Sami Yenigun

The story-in-progress of Run The Jewels is one of triumph. El-P and Killer Mike met in 2011, and after a fruitful collaboration joined forces officially in 2013, forming Run The Jewels. Four years and three critically acclaimed albums later, they have become one of the most unlikely success stories of 21st century hip-hop.

Stevie Wonder needs little introduction. His awards and achievements — 25 Grammy Awards, a place in the Rock and Roll Hall of Fame, more than 100 million records sold worldwide — only speak partially to his legend. His career began when he signed to Motown Records at the age of 11, becoming a teenage soul sensation billed as "Little Stevie." In the 1970s, he created a string of classic records: Talking Book, Innervisions, Songs in the Key of Life, to name a few.

At 24, Chance The Rapper has already had a career many artists could only dream of. In 2015, he became the first unsigned artist to perform on Saturday Night Live. This year, he won three Grammys for Best New Artist, Best Rap Performance and Best Rap Album.

There's no bigger name in comedy today than Dave Chappelle. At only 14 years old he started performing stand up in Washington, D.C., and since then, he's starred in cult classic Hollywood films, created one of the most beloved sketch comedy shows of all time, Chappelle's Show, and released some of the most widely watched comedy specials ever. He was also behind one of the biggest moments in underground hip-hop this century, a day-long concert documented in the film Dave Chappelle's Block Party.

There are times when a beat can save your life, and others when it's the last thing you need. For the past three weeks or so, the sound of drum machines has mostly felt numbing — dissociative from the reality of the culture, and not in a good way. The music that has best soundtracked the current feeling of confusion and embattlement is mostly dark, ambient and atmospheric, though not without hope.

This month's Recommended Dose dance mix features the premiere of a new Hieroglyphic Being track, new music from renowned record labels like Lobster Theremin and PAN, and a remix of one of the 1990s' greatest house tracks.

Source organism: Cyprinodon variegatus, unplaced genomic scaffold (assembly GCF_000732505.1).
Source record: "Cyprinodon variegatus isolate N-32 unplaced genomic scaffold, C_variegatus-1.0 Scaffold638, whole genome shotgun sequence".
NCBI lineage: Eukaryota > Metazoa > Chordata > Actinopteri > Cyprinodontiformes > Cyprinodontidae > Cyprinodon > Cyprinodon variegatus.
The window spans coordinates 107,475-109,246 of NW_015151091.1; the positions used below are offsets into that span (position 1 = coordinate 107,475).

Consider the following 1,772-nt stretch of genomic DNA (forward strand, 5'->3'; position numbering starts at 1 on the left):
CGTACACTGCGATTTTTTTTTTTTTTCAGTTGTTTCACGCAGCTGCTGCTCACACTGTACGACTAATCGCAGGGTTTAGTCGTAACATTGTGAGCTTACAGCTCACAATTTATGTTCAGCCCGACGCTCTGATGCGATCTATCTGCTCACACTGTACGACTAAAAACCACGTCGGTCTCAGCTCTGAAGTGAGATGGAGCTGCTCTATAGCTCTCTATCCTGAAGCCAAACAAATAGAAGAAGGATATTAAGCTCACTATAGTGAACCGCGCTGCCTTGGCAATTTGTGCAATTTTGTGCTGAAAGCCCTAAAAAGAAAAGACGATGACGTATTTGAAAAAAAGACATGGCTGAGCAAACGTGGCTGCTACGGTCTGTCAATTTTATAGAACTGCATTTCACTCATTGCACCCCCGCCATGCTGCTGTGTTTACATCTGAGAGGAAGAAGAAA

This month's survey of the dance music underground is energetic to say the least. Looking for mellow backyard BBQ jams? Hold off on those for another month. All six of our selections for May 2016 keep the tempos in the 120s or above, ranging from the ecstatic screams of the anonymous Mainline to the tribal polyrhythms of Lisbon's DJ Marfox.

Welcome to the April Fools' edition of the Dose – no pranks, just serious bizness. O.K., maybe not so serious – maybe Team Dose just takes it seriously, because we care.

Our final monthly Recommended Dose mix of 2015 includes Afrobeat from Amsterdam, techno by a retired ballerina, disco by a soft-rock progeny, remixes by two American club masters, and vibey electro in the vein of Hieroglyphic Being.

It took a little while to shake-off the sugar crash of Halloween, but we're finally ready to present our October edition of Recommended Dose. This month features Balearic house from Australia, eerie techno from a fashion-minded Russian, Colombian club workouts from Northern England, Detroit-infused funk from London, hard-hitting bass from a young Swede, and a potential anthem that's already earned a co-sign from Skrillex.

Recommended Dose, our monthly column of the best in underground dance music, took June off while we argued over our favorite tracks of the first half of 2015. (You can see them here and listen to them here.) So we broke the rules and included a few cuts from June that we didn't hear while hunkered down in the NPR Music war room.